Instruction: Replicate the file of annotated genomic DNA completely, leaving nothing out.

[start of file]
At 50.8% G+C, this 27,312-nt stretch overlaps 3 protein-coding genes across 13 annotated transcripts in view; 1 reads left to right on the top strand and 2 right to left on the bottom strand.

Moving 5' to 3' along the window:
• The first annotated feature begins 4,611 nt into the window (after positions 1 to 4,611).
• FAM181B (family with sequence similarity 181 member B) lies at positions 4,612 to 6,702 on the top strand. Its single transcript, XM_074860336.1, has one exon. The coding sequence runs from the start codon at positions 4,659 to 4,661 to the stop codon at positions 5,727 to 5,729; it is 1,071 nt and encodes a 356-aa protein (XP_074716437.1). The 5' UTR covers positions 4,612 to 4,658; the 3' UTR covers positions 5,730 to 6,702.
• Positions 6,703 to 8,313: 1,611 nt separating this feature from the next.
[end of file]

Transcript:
At 50.8% G+C, this 27,312-nt stretch overlaps 3 protein-coding genes across 13 annotated transcripts in view; 1 reads left to right on the top strand and 2 right to left on the bottom strand.

Moving 5' to 3' along the window:
• The first annotated feature begins 4,611 nt into the window (after positions 1 to 4,611).
• FAM181B (family with sequence similarity 181 member B) lies at positions 4,612 to 6,702 on the top strand. Its single transcript, XM_074860336.1, has one exon. The coding sequence runs from the start codon at positions 4,659 to 4,661 to the stop codon at positions 5,727 to 5,729; it is 1,071 nt and encodes a 356-aa protein (XP_074716437.1). The 5' UTR covers positions 4,612 to 4,658; the 3' UTR covers positions 5,730 to 6,702.
• Positions 6,703 to 8,313: 1,611 nt separating this feature from the next.